Tuesday, March 14, 2006

Sudan refugees bury dead in Egypt months after killing

Sudan refugees bury dead in Egypt months after killing

Sudanese refugees yesterday laid the bodies of loved ones killed in a police assault on their camp to rest in Cairo after Egypt refused to grant them permission to take the corpses home for burial.
The seven dead were part of a group of 30 Sudanese refugees and asylum-seekers who died when thousands of riot police wielding batons and water canon broke up a three-month sit-in in central Cairo on December 30, 2005.
Women wailed and men held their heads as the caskets were lowered into a pre-arranged burial place at an Anglican cemetery in the northeastern Cairo suburb of Abassiya.

It was the second batch of corpses released to families, with the first group of 18 bodies handed over for burial on Wednesday, more than two months after they died.
Protesters had called last year’s sit-in outside offices of the UN refugee agency to draw attention to their cause, including demands the office re-open cases of applicants it had rejected and resettle refugees in third countries.“The Lord gives and the Lord takes,” read an inscription on the coffins.Inside lay the decomposing bodies, some barely recognisable by friends after separate autopsies carried out by Egyptian and Sudanese doctors to dispel allegations that some had their organs removed.One was that of a 13-year-old child.Many wanted to transport the bodies of their relatives to Sudan, but Egyptian officials refused, fearing a violent backlash against Egyptian interests in Sudan.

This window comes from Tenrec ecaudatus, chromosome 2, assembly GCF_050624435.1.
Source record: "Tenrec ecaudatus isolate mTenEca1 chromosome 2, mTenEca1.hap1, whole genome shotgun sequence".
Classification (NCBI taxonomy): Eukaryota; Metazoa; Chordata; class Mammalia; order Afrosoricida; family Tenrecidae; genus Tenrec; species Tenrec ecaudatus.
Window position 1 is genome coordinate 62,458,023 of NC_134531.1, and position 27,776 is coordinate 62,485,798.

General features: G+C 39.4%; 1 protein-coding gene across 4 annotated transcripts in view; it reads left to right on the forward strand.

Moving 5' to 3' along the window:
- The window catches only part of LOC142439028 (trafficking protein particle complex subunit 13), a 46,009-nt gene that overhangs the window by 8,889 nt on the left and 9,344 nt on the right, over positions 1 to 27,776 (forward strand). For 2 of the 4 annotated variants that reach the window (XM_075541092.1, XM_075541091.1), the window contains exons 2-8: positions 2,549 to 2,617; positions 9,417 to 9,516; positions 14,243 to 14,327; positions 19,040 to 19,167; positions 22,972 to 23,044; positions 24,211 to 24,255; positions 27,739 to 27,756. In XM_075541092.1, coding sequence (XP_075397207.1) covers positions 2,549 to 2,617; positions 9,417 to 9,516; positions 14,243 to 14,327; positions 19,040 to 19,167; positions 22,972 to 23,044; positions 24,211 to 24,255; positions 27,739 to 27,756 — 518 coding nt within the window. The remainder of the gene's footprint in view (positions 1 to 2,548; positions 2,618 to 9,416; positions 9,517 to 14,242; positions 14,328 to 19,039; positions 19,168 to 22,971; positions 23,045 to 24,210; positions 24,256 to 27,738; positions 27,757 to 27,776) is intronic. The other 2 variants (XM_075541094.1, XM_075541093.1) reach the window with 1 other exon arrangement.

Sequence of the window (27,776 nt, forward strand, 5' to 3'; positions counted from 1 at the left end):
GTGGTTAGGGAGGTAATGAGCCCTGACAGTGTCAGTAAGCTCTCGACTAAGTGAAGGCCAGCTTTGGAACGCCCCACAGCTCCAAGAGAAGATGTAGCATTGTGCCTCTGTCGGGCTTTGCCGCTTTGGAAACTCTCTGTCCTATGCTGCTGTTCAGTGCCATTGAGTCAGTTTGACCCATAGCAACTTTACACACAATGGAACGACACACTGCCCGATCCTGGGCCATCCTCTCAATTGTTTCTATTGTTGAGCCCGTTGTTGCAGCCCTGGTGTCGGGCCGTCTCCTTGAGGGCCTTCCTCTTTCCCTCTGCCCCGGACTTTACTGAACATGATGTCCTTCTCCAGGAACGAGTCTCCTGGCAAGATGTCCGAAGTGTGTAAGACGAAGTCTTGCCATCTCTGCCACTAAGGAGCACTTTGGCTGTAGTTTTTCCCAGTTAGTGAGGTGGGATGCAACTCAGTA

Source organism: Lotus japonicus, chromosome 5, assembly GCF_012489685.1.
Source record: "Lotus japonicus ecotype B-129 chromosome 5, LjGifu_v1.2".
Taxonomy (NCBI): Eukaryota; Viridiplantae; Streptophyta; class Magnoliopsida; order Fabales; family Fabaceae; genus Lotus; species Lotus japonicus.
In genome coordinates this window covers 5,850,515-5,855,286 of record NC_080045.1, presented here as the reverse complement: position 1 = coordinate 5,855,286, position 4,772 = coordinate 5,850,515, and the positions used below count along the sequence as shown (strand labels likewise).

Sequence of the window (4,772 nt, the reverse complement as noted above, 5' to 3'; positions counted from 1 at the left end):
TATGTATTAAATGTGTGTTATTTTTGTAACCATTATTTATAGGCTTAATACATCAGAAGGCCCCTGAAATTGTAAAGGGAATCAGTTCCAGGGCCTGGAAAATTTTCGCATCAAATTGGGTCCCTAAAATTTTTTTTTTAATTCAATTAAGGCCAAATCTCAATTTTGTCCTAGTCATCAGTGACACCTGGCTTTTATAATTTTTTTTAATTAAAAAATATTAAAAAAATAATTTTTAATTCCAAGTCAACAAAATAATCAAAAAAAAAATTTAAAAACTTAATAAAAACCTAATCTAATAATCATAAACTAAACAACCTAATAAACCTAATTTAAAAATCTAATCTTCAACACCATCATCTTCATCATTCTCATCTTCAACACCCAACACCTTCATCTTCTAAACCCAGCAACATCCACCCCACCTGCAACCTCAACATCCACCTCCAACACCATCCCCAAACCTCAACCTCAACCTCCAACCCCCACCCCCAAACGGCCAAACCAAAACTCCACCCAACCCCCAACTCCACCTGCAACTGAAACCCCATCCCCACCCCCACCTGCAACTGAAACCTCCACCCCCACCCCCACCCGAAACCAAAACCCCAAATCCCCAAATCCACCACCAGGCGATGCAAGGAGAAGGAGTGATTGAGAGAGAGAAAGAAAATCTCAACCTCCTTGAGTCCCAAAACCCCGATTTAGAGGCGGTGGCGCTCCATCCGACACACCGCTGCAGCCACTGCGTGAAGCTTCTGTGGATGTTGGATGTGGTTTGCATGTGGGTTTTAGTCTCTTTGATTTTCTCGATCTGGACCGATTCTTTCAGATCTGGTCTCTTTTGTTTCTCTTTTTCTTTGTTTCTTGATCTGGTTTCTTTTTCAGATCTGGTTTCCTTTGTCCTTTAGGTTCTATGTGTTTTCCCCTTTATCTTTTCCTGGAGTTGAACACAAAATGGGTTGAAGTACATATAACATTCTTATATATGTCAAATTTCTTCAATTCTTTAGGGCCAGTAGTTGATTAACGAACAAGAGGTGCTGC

“Do not pass judgment against others,” said the pastor who presided over a brief prayer at the cemetery before the burial, trying to calm scores of mourners who blame Egyptian security forces for the deaths of their relatives.

The incident strained relations between the Egypt and the government of south Sudan, the region the majority of the victims hailed from, and resulted in the expulsion of Egyptian diplomats from the south.

Egypt detained over 2,000 protesters during the operation to clear the Mustafa Mahmud Square where they had been camping and threatened to deport them, but Egypt freed everyone after the UN refugee agency intervened.Four of the bodies remain in the morgue, with relatives still refusing to bury them in Egypt. – AFP


At 10:26 AM , Anonymous Anonymous said...

Do you that these refugees are mainly Christian? I wonder if the violence used against them was a reflection of this fact!!
does any one know more about this?

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